I have a strong Verilog and digital design background. I'm now in a position where I have to learn VHDL quickly, preferably in a few weeks. What would be the best way to approach this?

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    Practice. (And make sure you have blood pressure pills because you will find many things which are easy in Verilog are almost impossible in VHDL. Like $display("Error @%0t in %m, Adrs=0x%04X, expected 0x%04X",$time,adrs,exp_adrs); :-) – Oldfart Dec 3 '18 at 16:00
  • Use tool that support VHDL 2008 to make some of the transition a little easier! – Tricky Dec 3 '18 at 17:15

If you have a strong base of digital design, you should definitively read Peter Ashenden's book Designer's Guide To VHDL. VHDL needs more code to describe a program, but it often catches errors missed by verilog, emphasizes unambiguous semantics and is portable, just to name a few. Just get familiarized with the concepts and you should be ready to understand it in no time.

  • I'll take a look at that book. I started by taking a look at Free Range VHDL (still going through the chapters, and it does deal with digital design for people moving over from high-lvel languages like C, and not Verilog). And I'm starting to understand what you mean by "needing more code". With so many data types, it is getting a little confusing! – user2958473 Dec 3 '18 at 20:00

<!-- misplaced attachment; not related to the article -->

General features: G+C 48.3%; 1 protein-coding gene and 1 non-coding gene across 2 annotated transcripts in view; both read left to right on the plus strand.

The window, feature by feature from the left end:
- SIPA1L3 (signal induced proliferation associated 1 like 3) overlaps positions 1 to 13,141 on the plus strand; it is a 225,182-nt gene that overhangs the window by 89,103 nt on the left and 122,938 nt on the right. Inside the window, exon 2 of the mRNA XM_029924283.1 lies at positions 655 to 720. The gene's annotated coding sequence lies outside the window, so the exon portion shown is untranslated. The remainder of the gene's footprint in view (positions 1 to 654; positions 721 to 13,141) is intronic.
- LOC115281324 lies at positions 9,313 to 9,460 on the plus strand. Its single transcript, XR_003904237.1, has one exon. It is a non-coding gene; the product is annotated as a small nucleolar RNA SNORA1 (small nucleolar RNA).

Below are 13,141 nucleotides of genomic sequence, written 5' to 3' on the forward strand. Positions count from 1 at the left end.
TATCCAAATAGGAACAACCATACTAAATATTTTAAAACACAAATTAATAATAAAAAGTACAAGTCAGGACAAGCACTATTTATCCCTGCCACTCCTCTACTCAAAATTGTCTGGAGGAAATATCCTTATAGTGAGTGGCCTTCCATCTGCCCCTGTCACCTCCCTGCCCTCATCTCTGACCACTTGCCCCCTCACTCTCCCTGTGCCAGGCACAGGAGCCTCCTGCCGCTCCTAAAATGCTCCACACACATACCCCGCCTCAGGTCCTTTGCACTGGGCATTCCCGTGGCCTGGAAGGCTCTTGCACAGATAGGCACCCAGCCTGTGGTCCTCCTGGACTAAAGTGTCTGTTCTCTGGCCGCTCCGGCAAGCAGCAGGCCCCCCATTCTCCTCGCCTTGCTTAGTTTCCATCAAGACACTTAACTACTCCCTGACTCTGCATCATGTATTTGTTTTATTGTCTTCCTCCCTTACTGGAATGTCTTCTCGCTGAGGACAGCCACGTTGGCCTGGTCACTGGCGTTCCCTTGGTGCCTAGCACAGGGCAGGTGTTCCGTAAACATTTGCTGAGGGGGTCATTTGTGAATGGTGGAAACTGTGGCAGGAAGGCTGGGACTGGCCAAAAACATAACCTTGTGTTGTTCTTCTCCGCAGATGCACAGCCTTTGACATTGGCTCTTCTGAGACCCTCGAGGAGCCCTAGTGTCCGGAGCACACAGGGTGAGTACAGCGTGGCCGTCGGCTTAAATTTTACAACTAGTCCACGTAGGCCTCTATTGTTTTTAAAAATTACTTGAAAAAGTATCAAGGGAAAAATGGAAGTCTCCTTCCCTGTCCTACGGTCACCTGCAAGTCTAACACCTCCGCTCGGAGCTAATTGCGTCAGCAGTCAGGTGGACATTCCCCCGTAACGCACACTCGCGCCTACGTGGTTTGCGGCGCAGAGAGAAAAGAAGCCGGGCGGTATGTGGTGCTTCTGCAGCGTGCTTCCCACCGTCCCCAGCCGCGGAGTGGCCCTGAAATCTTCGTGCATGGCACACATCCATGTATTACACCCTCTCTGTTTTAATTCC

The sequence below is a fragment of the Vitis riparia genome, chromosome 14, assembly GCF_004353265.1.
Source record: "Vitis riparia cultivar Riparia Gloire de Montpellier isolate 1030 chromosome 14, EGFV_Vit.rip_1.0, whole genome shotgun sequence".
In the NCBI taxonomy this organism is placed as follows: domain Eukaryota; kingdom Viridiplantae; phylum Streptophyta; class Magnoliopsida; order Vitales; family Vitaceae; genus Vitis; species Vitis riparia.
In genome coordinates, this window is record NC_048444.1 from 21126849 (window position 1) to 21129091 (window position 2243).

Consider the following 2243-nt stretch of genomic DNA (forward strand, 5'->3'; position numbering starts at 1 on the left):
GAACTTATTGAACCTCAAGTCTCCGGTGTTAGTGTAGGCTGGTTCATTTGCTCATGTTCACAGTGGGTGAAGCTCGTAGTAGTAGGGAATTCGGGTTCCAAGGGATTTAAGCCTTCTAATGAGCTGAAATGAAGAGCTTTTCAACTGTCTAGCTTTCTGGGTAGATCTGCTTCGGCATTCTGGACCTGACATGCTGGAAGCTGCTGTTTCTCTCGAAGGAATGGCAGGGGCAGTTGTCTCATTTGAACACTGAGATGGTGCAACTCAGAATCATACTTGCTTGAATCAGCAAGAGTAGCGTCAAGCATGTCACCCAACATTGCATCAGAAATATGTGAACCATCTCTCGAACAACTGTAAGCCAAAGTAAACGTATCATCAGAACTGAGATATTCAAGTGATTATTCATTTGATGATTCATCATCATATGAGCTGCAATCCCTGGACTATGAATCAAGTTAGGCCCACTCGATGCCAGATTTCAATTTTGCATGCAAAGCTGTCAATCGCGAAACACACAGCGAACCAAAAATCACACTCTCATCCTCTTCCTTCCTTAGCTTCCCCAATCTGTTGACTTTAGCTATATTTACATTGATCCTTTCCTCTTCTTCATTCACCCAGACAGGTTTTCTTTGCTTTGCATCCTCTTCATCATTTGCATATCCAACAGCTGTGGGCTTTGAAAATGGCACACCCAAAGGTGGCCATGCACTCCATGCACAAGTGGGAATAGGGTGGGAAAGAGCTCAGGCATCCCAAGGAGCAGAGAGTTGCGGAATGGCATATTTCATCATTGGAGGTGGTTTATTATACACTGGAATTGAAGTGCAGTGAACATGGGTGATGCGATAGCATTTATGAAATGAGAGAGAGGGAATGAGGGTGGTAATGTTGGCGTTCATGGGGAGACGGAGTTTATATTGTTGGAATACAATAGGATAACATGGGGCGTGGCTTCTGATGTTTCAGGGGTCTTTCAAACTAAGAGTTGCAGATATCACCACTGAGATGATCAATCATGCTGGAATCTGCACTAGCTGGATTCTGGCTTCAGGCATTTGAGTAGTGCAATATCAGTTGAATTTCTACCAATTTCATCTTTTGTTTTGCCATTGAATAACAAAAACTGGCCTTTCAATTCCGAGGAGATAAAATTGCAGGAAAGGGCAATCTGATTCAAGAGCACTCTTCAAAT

• Of the many VHDL books I have, this is the best and the only one I consistently reference. Skim through the chapters to get a feel for the code layout, and bookmark the appendix with the syntax rules. – Charles Steinkuehler Jan 3 '19 at 12:45

Have a look at Digital Logic and Microprocessor Design with VHDL by Enoch Hwang. It's a pretty easy read and you'll learn the VHDL essentials well. You can find some sample chapters here http://faculty.lasierra.edu/~ehwang/digitaldesign/

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